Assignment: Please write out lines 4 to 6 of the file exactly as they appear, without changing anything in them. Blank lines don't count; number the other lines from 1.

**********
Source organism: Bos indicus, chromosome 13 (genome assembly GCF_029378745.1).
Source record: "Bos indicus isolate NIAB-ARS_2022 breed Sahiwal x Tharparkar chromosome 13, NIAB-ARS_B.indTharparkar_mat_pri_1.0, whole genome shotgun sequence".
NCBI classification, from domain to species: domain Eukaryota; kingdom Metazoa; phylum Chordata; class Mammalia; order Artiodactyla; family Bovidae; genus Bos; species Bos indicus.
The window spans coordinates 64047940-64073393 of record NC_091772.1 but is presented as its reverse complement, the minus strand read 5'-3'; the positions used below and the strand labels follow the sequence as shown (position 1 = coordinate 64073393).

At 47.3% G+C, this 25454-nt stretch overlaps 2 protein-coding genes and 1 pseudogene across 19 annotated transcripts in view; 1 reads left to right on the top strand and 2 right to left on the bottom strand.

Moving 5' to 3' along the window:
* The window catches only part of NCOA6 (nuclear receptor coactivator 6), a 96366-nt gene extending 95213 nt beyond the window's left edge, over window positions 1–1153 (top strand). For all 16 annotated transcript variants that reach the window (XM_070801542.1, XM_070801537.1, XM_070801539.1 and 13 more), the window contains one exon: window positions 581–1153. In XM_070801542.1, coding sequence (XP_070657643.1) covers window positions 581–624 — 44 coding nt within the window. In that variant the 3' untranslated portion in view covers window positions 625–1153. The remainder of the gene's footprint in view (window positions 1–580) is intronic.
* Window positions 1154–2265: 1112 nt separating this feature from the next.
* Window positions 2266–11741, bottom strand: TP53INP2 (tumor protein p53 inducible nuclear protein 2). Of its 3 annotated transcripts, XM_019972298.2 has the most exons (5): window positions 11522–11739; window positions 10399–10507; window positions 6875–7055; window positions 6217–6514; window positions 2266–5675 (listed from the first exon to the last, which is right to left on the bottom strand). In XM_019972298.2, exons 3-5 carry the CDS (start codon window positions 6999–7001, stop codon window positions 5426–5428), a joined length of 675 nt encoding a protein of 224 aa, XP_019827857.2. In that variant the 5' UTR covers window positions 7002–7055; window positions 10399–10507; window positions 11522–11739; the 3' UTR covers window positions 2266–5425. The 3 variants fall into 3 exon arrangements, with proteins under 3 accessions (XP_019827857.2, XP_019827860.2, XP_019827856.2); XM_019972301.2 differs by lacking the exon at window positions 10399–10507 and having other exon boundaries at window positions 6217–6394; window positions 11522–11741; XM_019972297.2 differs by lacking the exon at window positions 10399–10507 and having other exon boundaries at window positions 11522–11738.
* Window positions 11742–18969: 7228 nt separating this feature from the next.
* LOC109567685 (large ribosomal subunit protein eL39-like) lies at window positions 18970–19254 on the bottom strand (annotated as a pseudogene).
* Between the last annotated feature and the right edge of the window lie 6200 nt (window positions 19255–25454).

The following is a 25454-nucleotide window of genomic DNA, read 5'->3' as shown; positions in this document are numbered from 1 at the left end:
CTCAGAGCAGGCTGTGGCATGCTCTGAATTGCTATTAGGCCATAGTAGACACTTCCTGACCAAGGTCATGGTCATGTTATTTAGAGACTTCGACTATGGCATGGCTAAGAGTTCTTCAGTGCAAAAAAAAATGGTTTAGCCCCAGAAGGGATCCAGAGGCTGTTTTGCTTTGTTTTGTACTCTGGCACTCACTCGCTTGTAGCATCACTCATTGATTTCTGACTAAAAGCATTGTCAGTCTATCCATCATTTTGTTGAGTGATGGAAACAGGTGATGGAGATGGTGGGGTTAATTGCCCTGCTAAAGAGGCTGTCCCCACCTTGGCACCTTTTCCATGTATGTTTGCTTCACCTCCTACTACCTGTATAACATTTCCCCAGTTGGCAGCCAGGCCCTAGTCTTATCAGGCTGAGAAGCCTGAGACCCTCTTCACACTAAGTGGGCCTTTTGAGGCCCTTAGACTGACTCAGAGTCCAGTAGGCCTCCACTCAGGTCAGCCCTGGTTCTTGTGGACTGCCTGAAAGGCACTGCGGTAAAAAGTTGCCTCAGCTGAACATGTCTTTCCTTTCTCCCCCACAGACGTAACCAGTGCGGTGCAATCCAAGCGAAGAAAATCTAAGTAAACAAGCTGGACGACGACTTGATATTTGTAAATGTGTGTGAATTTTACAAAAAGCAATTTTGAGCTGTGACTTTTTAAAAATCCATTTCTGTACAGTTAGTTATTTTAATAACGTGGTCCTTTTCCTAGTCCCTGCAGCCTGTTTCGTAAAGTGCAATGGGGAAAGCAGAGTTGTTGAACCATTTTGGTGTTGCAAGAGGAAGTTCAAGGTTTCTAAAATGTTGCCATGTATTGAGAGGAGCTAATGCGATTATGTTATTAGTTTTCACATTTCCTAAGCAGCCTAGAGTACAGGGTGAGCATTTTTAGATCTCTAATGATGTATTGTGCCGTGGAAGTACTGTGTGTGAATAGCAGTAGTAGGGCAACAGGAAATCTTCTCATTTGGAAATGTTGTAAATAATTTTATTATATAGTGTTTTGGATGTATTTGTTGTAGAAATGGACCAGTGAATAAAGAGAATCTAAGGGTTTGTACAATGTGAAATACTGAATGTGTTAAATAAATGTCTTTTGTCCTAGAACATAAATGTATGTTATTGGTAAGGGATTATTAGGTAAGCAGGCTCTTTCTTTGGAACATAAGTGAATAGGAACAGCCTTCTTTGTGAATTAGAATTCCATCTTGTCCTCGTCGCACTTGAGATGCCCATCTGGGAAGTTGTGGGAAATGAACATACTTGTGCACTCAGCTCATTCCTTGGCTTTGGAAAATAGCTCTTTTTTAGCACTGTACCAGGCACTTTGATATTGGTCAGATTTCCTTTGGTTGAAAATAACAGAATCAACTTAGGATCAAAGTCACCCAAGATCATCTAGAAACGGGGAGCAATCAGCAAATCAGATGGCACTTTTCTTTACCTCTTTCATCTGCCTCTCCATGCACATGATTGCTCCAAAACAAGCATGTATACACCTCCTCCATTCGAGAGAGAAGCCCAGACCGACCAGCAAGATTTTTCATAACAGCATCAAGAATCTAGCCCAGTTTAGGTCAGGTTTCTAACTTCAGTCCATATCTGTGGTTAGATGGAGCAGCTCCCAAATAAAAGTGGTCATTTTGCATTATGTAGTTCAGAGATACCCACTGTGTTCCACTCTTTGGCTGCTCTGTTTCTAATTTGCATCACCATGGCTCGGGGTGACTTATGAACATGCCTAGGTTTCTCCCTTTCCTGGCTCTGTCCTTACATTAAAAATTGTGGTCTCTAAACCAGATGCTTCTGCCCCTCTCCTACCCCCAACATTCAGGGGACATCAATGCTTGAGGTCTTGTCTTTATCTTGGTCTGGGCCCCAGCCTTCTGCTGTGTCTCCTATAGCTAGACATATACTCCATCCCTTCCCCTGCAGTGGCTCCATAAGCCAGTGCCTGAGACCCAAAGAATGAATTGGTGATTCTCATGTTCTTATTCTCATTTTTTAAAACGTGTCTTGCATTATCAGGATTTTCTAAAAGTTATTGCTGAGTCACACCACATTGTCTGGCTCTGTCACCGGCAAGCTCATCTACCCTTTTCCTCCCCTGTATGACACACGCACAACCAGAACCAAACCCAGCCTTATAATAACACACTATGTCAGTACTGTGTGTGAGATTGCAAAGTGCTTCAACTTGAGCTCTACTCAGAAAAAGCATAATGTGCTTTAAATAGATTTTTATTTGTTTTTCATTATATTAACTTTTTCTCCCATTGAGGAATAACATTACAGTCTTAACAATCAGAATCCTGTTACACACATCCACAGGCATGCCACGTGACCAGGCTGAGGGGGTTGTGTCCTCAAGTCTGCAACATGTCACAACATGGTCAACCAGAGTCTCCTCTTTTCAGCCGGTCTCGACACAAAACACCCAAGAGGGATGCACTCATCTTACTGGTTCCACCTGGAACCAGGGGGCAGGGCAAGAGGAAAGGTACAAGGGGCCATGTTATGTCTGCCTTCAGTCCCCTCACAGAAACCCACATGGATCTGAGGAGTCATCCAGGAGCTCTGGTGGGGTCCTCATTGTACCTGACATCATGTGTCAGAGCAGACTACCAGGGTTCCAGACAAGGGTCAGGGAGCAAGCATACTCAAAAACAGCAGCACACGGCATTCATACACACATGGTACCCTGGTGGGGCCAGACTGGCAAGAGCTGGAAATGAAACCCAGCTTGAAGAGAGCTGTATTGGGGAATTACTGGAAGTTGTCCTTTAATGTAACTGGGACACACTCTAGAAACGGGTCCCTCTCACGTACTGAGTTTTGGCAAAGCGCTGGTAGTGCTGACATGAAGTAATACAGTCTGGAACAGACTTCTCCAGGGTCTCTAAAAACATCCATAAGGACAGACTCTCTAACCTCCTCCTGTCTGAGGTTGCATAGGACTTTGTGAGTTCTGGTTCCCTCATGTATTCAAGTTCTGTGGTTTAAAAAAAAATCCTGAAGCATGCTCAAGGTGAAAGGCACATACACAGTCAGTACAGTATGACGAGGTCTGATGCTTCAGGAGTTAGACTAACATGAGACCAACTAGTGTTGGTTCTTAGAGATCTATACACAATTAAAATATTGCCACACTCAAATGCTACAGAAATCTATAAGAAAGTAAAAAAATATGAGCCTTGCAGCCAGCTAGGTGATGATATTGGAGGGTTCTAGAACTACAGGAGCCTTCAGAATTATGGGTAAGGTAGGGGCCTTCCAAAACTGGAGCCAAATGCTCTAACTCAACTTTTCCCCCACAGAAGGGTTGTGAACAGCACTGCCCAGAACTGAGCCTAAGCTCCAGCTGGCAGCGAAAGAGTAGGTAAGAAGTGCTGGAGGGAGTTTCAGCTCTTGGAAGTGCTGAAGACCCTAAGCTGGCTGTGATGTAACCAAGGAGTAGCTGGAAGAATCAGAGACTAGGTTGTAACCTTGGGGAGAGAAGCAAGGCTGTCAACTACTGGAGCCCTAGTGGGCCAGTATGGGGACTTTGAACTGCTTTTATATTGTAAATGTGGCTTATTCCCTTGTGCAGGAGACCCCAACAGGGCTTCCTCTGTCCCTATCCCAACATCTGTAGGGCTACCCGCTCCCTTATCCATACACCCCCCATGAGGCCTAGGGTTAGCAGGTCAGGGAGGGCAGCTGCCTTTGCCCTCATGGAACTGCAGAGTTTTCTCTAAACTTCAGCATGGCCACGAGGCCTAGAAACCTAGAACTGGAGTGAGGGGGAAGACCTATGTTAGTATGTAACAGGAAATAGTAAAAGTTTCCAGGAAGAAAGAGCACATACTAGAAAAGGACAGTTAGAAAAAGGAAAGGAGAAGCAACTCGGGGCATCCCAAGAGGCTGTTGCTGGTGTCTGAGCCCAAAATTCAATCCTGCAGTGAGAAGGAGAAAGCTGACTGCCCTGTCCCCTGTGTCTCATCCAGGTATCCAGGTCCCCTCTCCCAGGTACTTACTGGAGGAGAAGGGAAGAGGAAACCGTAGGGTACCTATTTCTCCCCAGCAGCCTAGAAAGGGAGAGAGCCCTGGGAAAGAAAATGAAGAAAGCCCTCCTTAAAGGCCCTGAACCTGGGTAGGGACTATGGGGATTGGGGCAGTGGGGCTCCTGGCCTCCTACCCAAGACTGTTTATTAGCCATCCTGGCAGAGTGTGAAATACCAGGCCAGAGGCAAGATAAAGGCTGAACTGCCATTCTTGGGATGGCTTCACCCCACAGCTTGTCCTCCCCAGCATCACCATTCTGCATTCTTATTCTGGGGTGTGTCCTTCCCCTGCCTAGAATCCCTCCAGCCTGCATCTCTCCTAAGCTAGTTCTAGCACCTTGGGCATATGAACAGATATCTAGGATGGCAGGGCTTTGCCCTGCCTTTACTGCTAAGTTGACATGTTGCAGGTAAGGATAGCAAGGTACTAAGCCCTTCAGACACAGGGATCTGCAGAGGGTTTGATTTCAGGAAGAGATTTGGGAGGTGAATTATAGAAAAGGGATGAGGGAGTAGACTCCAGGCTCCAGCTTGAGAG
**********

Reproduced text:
The window spans coordinates 64047940-64073393 of record NC_091772.1 but is presented as its reverse complement, the minus strand read 5'-3'; the positions used below and the strand labels follow the sequence as shown (position 1 = coordinate 64073393).

At 47.3% G+C, this 25454-nt stretch overlaps 2 protein-coding genes and 1 pseudogene across 19 annotated transcripts in view; 1 reads left to right on the top strand and 2 right to left on the bottom strand.

Moving 5' to 3' along the window: